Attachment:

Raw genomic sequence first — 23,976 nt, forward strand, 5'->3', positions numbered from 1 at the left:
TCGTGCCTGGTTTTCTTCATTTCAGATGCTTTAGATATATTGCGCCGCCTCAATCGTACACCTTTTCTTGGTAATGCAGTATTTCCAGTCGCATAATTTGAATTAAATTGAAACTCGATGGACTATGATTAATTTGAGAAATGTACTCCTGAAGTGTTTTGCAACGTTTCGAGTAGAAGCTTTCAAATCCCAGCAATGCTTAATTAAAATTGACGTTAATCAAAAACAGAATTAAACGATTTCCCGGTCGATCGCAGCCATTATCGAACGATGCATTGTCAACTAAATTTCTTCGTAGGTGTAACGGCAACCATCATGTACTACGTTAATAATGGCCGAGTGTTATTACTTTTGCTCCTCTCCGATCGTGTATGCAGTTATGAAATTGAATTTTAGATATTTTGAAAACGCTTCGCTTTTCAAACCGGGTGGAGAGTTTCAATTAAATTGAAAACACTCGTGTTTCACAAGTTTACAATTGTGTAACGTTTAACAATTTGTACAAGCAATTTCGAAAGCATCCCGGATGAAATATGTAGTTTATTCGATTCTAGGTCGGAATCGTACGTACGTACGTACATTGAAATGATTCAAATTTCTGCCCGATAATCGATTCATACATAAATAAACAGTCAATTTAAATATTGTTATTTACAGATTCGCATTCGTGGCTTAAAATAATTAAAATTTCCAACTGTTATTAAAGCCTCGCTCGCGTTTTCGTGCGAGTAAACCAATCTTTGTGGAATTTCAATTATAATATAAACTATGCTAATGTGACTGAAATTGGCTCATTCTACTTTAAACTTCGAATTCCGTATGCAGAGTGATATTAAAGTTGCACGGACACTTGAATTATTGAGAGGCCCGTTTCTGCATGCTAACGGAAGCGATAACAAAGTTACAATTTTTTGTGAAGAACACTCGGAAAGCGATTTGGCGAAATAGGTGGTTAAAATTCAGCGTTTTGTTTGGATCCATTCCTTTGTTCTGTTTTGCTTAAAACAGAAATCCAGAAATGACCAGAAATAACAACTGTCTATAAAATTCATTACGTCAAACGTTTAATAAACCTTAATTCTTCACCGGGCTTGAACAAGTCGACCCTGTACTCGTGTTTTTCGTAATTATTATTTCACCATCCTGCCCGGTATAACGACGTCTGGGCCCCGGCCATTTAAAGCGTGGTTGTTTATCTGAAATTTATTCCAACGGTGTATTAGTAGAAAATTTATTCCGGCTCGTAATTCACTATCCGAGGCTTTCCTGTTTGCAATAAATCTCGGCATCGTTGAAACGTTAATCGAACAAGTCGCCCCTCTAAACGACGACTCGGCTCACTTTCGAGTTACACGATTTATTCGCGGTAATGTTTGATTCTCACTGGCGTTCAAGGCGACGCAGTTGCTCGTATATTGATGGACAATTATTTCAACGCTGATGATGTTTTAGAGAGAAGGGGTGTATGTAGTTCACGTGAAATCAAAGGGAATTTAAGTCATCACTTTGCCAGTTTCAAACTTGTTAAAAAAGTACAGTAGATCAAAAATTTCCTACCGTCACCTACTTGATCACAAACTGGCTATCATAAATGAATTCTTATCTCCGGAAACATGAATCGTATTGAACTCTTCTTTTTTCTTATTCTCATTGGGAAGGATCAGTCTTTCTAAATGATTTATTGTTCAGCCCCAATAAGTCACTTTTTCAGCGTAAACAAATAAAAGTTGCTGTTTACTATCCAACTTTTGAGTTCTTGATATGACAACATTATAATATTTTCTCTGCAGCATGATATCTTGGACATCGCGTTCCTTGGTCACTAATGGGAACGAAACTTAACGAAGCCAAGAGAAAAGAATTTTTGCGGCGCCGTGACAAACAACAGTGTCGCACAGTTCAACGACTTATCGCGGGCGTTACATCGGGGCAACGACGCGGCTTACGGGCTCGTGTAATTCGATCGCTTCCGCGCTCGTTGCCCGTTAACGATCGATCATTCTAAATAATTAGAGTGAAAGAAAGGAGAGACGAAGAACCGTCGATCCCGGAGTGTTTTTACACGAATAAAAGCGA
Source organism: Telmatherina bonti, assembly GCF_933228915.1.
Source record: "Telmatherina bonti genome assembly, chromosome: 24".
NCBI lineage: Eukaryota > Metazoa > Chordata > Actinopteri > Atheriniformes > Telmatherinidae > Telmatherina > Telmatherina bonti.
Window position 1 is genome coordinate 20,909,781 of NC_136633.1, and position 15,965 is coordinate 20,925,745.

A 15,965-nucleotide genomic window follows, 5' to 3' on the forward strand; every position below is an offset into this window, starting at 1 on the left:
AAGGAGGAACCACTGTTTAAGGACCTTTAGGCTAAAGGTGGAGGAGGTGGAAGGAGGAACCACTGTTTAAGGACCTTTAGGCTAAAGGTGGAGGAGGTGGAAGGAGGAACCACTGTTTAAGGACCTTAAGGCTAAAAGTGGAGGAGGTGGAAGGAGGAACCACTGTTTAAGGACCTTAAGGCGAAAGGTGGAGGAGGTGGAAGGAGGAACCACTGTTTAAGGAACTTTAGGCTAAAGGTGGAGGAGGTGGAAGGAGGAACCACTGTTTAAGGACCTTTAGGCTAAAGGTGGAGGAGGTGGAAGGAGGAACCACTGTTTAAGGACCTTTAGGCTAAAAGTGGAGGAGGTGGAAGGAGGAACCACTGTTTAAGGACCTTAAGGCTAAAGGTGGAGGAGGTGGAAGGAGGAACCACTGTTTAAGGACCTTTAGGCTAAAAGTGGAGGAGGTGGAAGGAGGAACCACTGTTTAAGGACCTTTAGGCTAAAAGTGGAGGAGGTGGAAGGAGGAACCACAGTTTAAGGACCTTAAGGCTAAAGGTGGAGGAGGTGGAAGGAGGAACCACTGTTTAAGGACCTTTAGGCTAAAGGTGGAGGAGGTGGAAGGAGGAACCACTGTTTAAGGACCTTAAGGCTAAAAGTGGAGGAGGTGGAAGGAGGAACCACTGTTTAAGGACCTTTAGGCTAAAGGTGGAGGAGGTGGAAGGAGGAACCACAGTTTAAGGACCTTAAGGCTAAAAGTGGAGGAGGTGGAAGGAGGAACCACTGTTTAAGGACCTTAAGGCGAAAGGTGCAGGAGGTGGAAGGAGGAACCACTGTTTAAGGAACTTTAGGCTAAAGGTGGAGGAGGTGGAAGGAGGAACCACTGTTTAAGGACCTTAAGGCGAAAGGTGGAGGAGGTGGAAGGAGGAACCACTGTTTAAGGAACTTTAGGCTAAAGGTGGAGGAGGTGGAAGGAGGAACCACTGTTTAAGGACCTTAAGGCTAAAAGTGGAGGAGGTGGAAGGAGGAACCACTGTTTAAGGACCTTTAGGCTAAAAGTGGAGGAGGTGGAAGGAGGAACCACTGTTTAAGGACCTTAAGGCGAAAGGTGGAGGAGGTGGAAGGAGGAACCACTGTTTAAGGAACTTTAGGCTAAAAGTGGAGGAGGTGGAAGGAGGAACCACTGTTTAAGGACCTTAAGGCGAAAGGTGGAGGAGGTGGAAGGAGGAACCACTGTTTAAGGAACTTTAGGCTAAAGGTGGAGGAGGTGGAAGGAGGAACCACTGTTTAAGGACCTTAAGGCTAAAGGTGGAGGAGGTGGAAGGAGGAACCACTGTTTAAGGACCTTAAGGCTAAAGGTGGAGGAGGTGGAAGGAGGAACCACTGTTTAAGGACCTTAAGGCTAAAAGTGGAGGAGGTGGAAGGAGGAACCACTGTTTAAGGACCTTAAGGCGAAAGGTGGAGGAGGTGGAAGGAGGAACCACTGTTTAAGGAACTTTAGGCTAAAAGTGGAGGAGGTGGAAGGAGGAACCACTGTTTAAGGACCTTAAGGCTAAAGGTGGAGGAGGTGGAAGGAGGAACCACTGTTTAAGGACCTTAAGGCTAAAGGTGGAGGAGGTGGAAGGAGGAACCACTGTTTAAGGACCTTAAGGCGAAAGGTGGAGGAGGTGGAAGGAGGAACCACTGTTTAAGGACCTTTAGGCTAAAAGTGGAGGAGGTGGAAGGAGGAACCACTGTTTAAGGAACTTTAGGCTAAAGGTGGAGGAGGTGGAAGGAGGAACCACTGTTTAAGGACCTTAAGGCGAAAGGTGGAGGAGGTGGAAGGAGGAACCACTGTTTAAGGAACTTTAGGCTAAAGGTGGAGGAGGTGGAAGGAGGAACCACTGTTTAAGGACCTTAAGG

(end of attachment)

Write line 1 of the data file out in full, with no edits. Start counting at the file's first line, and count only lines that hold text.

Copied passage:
Raw genomic sequence first — 23,976 nt, forward strand, 5'->3', positions numbered from 1 at the left: